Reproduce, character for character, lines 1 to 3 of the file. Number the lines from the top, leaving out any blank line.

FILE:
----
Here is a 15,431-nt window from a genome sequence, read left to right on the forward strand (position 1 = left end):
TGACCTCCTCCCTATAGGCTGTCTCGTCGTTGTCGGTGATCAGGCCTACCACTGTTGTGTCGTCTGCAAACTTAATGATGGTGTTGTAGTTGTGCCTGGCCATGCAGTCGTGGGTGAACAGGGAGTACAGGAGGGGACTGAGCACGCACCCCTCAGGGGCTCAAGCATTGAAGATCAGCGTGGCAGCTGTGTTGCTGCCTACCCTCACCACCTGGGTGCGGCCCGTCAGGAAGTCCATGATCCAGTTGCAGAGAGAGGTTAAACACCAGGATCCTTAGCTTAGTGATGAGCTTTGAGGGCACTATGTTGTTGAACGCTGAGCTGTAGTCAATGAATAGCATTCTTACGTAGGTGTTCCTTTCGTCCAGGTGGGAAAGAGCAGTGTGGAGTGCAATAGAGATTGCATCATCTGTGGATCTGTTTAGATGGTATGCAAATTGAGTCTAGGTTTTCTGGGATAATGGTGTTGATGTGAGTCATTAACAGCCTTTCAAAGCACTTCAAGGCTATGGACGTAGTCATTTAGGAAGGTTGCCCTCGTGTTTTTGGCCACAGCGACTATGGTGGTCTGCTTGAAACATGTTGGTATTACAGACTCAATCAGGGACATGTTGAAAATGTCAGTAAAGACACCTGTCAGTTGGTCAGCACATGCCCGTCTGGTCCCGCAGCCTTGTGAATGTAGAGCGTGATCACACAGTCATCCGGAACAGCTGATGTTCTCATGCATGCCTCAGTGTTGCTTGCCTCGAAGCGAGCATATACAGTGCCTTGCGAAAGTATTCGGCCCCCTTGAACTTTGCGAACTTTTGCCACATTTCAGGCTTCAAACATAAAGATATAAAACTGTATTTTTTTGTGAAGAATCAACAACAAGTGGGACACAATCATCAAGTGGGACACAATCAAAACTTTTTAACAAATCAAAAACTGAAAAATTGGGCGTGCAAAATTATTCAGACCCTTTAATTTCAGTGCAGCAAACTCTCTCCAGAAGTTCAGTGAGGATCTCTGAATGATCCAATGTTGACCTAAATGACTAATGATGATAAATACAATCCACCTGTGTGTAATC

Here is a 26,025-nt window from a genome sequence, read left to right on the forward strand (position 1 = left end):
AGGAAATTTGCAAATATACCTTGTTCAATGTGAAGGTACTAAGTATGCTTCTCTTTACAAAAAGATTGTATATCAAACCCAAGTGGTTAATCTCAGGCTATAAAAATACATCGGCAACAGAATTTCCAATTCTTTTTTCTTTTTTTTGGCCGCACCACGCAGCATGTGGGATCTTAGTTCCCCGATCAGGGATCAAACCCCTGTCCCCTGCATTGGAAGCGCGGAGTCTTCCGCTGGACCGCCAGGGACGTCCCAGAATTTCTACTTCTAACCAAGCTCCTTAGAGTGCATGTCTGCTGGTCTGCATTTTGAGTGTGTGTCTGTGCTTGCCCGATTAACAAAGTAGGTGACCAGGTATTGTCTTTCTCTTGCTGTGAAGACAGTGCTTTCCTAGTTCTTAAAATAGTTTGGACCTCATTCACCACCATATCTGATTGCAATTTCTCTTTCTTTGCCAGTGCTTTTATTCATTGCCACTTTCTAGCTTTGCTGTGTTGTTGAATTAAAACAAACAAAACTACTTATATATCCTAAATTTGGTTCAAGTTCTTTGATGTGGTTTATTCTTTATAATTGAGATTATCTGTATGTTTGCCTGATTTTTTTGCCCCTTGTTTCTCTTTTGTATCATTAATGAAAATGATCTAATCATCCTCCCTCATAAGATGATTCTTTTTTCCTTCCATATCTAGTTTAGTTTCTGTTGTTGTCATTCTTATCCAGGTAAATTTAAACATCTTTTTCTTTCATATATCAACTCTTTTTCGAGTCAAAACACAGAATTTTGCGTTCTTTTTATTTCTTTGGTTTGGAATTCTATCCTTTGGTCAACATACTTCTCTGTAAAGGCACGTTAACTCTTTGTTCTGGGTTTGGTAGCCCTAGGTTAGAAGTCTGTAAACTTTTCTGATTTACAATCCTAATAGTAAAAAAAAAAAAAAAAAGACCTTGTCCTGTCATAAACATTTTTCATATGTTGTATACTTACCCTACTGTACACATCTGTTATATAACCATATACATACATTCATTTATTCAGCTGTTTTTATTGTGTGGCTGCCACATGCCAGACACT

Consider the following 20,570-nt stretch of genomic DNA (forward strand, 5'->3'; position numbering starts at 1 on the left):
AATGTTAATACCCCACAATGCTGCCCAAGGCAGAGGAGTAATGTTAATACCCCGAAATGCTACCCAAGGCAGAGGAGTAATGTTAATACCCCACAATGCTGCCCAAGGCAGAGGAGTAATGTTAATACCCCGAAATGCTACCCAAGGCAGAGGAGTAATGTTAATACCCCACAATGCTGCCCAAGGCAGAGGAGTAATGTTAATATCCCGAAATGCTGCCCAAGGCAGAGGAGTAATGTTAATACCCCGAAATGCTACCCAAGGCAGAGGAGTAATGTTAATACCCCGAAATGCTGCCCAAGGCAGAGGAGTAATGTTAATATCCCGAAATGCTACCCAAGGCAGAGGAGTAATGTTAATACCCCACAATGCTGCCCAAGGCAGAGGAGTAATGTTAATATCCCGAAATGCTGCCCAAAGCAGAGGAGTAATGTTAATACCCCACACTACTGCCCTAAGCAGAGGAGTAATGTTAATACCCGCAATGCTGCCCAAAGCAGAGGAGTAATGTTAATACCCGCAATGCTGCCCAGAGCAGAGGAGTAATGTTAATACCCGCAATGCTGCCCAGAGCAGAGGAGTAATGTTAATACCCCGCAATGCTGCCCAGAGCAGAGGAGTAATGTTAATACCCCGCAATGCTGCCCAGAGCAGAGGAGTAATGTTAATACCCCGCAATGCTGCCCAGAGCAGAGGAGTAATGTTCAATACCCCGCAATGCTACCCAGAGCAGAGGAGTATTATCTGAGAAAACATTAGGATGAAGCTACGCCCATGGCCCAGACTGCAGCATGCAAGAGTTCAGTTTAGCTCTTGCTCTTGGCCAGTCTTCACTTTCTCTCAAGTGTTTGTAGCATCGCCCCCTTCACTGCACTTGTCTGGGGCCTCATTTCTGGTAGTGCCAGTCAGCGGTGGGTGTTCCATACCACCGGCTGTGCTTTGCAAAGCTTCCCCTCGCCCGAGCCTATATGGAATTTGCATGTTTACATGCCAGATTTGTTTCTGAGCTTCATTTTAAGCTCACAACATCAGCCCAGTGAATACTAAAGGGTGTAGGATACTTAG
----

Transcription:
Here is a 15,431-nt window from a genome sequence, read left to right on the forward strand (position 1 = left end):
TGACCTCCTCCCTATAGGCTGTCTCGTCGTTGTCGGTGATCAGGCCTACCACTGTTGTGTCGTCTGCAAACTTAATGATGGTGTTGTAGTTGTGCCTGGCCATGCAGTCGTGGGTGAACAGGGAGTACAGGAGGGGACTGAGCACGCACCCCTCAGGGGCTCAAGCATTGAAGATCAGCGTGGCAGCTGTGTTGCTGCCTACCCTCACCACCTGGGTGCGGCCCGTCAGGAAGTCCATGATCCAGTTGCAGAGAGAGGTTAAACACCAGGATCCTTAGCTTAGTGATGAGCTTTGAGGGCACTATGTTGTTGAACGCTGAGCTGTAGTCAATGAATAGCATTCTTACGTAGGTGTTCCTTTCGTCCAGGTGGGAAAGAGCAGTGTGGAGTGCAATAGAGATTGCATCATCTGTGGATCTGTTTAGATGGTATGCAAATTGAGTCTAGGTTTTCTGGGATAATGGTGTTGATGTGAGTCATTAACAGCCTTTCAAAGCACTTCAAGGCTATGGACGTAGTCATTTAGGAAGGTTGCCCTCGTGTTTTTGGCCACAGCGACTATGGTGGTCTGCTTGAAACATGTTGGTATTACAGACTCAATCAGGGACATGTTGAAAATGTCAGTAAAGACACCTGTCAGTTGGTCAGCACATGCCCGTCTGGTCCCGCAGCCTTGTGAATGTAGAGCGTGATCACACAGTCATCCGGAACAGCTGATGTTCTCATGCATGCCTCAGTGTTGCTTGCCTCGAAGCGAGCATATACAGTGCCTTGCGAAAGTATTCGGCCCCCTTGAACTTTGCGAACTTTTGCCACATTTCAGGCTTCAAACATAAAGATATAAAACTGTATTTTTTTGTGAAGAATCAACAACAAGTGGGACACAATCATCAAGTGGGACACAATCAAAACTTTTTAACAAATCAAAAACTGAAAAATTGGGCGTGCAAAATTATTCAGACCCTTTAATTTCAGTGCAGCAAACTCTCTCCAGAAGTTCAGTGAGGATCTCTGAATGATCCAATGTTGACCTAAATGACTAATGATGATAAATACAATCCACCTGTGTGTAATC

Here is a 26,025-nt window from a genome sequence, read left to right on the forward strand (position 1 = left end):